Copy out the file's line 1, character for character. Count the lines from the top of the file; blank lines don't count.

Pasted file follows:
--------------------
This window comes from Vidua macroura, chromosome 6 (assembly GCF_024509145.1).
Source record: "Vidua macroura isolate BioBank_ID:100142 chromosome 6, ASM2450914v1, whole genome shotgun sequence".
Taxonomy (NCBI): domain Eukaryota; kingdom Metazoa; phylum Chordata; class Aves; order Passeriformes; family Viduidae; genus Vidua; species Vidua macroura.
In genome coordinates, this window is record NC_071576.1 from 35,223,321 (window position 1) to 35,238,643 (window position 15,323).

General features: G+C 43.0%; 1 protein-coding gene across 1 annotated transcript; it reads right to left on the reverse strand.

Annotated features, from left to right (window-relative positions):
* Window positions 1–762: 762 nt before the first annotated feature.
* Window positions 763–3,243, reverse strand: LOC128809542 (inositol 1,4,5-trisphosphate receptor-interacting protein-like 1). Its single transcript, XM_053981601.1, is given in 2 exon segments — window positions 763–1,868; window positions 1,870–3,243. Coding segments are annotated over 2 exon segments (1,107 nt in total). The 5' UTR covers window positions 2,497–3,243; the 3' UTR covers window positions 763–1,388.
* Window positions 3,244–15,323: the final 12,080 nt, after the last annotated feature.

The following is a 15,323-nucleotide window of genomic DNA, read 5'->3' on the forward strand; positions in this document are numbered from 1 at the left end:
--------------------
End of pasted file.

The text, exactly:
This window comes from Vidua macroura, chromosome 6 (assembly GCF_024509145.1).